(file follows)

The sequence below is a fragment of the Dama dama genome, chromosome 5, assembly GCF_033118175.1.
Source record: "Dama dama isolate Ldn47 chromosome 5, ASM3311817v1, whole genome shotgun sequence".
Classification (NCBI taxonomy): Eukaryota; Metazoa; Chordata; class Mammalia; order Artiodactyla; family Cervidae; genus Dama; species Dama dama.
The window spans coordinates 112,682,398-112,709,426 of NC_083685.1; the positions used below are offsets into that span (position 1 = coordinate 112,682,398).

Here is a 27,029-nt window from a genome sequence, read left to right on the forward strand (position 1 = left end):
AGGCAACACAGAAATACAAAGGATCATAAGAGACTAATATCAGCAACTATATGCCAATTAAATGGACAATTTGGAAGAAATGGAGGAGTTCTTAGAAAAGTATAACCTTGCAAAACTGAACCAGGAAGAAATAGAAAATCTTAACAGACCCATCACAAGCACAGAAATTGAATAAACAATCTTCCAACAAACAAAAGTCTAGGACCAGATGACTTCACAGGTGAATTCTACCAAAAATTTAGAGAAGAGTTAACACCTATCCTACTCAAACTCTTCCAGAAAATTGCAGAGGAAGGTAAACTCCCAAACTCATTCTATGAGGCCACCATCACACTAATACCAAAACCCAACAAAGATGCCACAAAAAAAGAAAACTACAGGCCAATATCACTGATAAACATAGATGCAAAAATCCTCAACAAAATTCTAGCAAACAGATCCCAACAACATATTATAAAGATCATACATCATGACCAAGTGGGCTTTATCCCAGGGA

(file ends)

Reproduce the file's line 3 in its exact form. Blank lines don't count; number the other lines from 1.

Classification (NCBI taxonomy): Eukaryota; Metazoa; Chordata; class Mammalia; order Artiodactyla; family Cervidae; genus Dama; species Dama dama.